Appraisal Institute Counters Flawed Appraiser Bias Narrative

Appraisal Institute Counters Flawed Appraiser Bias Narrative

Excerpts: In reality, appraisers have a great story to tell, but we have a long way to go to refocus the terribly flawed “appraiser bias” narrative onto facts and science.

Last week’s email from Cindy Chance, the CEO of the Appraisal Institute, marks an important and long overdue shift in the organization’s approach to addressing accusations of bias in the appraisal profession. For too long, appraisers have faced sweeping claims that their valuations are biased against certain groups, despite appraisers’ ethical standards, rigorous training, and lack of financial stake in transactions.

As Chance acknowledges, the Institute should have done more to advocate for appraisers and make the public aware of their professionalism. This public acknowledgement of an obligation to counter the flawed “appraiser bias” narrative is an encouraging first step. Appraisal organizations like the Appraisal Institute should advocate for appraisers, as advocacy is a key membership benefit. Industry groups should also step up to support appraisers.

Importantly, Chance points out that claims of appraiser bias contradict what appraisers actually do. Their role is to provide impartial, data-driven opinions of value. She explains how pioneering research in psychology revealed that all humans have cognitive biases, but professionals like appraisers are trained to minimize bias through rigorous methodology. In fact, appraisers’ discipline protects homebuyers and the industry from irrational biases.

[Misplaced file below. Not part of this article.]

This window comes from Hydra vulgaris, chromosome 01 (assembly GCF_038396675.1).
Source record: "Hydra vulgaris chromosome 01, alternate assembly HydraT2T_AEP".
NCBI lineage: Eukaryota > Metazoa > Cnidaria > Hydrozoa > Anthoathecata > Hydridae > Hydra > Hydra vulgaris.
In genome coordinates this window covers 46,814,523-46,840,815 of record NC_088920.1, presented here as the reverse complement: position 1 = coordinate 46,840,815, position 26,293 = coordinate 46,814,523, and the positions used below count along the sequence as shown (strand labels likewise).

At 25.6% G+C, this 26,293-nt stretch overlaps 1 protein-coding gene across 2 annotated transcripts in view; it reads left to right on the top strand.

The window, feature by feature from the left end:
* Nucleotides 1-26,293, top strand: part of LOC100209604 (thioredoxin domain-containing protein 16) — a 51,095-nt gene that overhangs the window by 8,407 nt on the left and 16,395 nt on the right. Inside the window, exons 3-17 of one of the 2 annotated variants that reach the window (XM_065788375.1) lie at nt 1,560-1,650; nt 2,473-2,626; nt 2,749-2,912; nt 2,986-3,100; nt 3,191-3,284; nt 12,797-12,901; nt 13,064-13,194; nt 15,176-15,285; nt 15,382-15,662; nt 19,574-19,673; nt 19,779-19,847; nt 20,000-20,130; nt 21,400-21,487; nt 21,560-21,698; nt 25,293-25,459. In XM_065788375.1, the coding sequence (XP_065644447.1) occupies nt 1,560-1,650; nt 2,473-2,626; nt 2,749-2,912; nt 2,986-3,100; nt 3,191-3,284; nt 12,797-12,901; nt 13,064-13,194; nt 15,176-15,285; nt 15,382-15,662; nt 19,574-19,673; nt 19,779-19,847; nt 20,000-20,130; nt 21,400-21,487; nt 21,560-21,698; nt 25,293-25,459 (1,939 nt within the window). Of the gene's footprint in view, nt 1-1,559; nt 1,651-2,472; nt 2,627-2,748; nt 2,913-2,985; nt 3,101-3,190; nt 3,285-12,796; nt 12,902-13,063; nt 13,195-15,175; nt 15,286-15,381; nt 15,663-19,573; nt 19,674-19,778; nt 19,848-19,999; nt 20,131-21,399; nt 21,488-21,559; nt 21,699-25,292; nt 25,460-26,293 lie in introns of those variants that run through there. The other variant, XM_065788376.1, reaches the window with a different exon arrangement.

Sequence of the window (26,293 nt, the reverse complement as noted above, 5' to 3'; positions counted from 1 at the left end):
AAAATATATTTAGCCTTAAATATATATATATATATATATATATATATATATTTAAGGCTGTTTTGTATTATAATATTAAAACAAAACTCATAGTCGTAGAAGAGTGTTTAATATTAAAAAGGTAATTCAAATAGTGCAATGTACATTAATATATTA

Chance suggests the Institute will undertake communications grounded in facts and science to reframe the false narrative around appraiser bias. With their scientific expertise and ethical standards, appraisers have a strong basis to counter the accusations. Chance’s leadership in publicly addressing the issue and committing to advocate for appraisers represents an encouraging change of direction for the Institute.

To read more, including the full document, Click Here

My comments: Read it. Note: it can be “dense” with very long paragraphs. This is, by far, the best writing I have seen on bias related to appraisals. I have been saying for a while that all humans are biased in some way. It is human nature.

When I read it last week, I was going to put a link to it in this newsletter. Now that appraisersblogs has published the full document, you can read and make comments.

For a long time, since AI dropped out of the Appraisal Foundation, I have said, “I am a 35-year member of AI. I stay because my MAI is very, very valuable (similar to CPA).” Plus, I have an excellent local chapter.

I have been reading Cyndi Chance’s emails to members and following her activities to reach out to local chapters since she started last fall.

I am so glad that AI is now taking on the bias issue. I recently took USPAP plus two California bias classes in a two week period. After I finished them, I thought of giving up my license (CA is not a mandatory state) and maybe quitting appraisal. After a rough weekend, I decided not to leave. Finally, I now see there is hope!

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NOTE: Please scroll down to read the other topics in this long blog post on non-lender appraisals, forms to reports modernization, AMCs, earthquake risk, unusual homes, mortgage origination stats, etc.


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